Remember, the DataContext is the bridge between the object model, or classes, and the database. The class name is created automatically from the name you gave to the "LINQ to SQL Classes" item you added to the web site, concatenated with DataContext. Close this file when you've finished looking at it.

In Figure 4.30, "After creating the LINQ to SQL Classes files, the O/R Designer will open in the IDE.", the AdventureWorks.dbml file is selected in the Solution Explorer, which displays the O/R Designer on the design surface. The Properties window shows the properties of this object model. This reflects details of the class declaration in the above code snippet.

The next question you might ask is "Why put these files into the special folder called App_Code?". For any class to be available to a .NET application, the class must be compiled into a dll, or dynamic link library, and properly referenced by the application. Fortunately, the .NET Framework and VS/VWD makes it easy to accomplish this by accommodating two special folder names within the project. The first special folder name is bin. Any pre-compiled dll files contained within the bin folder are automatically referenced by the application. The second special folder is the aforementioned App_Code folder. Any class source code files, typically with an extension of .vb (for an app written with VB.NET; the equivalent extension for a C# app is .cs) in the App_Code folder will automatically be compiled and referenced when the application is built.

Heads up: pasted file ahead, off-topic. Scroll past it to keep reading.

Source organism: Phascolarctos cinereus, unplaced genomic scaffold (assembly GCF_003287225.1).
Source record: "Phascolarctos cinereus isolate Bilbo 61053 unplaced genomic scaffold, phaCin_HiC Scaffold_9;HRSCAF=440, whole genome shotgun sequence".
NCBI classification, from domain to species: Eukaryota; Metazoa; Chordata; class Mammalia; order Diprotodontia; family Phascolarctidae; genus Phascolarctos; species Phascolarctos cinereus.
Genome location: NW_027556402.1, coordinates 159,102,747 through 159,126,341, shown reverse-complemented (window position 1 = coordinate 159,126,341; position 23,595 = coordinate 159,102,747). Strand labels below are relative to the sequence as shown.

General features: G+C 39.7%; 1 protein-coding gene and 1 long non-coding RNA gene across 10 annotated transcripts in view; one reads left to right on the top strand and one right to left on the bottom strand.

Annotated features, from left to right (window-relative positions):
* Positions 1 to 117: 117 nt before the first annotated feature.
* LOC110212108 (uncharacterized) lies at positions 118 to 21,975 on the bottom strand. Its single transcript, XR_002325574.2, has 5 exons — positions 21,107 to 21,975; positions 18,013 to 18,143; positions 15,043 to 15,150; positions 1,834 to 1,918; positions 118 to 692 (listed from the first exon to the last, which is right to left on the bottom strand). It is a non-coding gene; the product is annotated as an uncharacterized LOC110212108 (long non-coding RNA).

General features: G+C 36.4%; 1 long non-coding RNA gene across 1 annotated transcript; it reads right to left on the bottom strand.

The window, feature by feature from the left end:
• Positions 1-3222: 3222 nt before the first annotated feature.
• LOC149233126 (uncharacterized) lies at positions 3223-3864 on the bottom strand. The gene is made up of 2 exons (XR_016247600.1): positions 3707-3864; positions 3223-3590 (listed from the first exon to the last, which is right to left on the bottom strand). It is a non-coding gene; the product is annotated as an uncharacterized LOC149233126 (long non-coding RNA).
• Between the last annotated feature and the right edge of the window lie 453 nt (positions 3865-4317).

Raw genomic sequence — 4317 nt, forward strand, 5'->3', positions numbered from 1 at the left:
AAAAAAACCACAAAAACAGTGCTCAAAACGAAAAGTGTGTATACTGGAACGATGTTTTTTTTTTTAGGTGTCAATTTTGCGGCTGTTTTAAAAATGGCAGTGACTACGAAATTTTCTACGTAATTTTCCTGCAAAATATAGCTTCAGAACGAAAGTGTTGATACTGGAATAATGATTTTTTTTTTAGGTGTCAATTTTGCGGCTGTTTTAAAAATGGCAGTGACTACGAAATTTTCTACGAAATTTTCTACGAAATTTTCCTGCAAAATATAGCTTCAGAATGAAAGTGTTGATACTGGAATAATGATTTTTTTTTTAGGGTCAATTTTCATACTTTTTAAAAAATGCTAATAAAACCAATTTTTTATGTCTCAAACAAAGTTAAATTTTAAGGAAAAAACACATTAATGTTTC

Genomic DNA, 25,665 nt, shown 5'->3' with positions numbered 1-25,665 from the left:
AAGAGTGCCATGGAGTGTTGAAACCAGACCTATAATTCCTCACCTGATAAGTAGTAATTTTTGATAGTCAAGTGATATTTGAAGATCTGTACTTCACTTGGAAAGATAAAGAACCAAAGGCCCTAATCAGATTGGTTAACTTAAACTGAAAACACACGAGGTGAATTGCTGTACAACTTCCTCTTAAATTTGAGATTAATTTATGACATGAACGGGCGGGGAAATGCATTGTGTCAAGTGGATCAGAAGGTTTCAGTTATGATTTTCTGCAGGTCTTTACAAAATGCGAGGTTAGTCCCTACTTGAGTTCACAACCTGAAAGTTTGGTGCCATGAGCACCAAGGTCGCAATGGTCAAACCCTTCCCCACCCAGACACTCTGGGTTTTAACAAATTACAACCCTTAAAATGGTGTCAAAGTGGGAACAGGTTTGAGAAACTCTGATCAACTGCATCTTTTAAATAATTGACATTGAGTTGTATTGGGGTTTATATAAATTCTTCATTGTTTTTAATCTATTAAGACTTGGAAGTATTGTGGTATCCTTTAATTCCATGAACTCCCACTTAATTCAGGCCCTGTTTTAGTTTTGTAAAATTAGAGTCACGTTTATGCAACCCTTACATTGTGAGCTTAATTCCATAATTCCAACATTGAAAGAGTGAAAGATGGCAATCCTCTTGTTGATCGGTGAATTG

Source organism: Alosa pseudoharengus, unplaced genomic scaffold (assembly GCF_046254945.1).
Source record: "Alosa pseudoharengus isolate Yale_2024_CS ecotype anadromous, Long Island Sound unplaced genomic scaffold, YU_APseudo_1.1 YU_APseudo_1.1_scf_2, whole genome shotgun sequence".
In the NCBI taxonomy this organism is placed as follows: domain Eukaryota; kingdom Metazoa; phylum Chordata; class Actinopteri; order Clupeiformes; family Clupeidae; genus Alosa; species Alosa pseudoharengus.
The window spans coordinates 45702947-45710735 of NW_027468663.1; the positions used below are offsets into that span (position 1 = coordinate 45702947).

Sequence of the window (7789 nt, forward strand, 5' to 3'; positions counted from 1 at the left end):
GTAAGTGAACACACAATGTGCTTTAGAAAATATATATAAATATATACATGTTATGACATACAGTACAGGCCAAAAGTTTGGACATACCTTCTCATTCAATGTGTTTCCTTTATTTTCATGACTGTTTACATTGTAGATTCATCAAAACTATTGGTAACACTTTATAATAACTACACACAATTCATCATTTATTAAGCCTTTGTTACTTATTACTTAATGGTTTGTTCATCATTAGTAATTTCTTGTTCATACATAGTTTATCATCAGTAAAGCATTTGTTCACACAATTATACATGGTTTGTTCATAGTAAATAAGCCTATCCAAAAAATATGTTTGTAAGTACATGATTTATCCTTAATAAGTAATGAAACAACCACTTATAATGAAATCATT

Along the left side of Figure 4.30, "After creating the LINQ to SQL Classes files, the O/R Designer will open in the IDE.", the Toolbox contains controls available to use in the O/R Designer. You can create your own classes by dragging the Class control onto the design surface. You can add properties to that class by right-clicking the class and selecting Add → Property. You can also create relationships between classes with the Association and Inheritance controls. We will not be using these controls in this book, although they can be very useful in more advanced scenarios.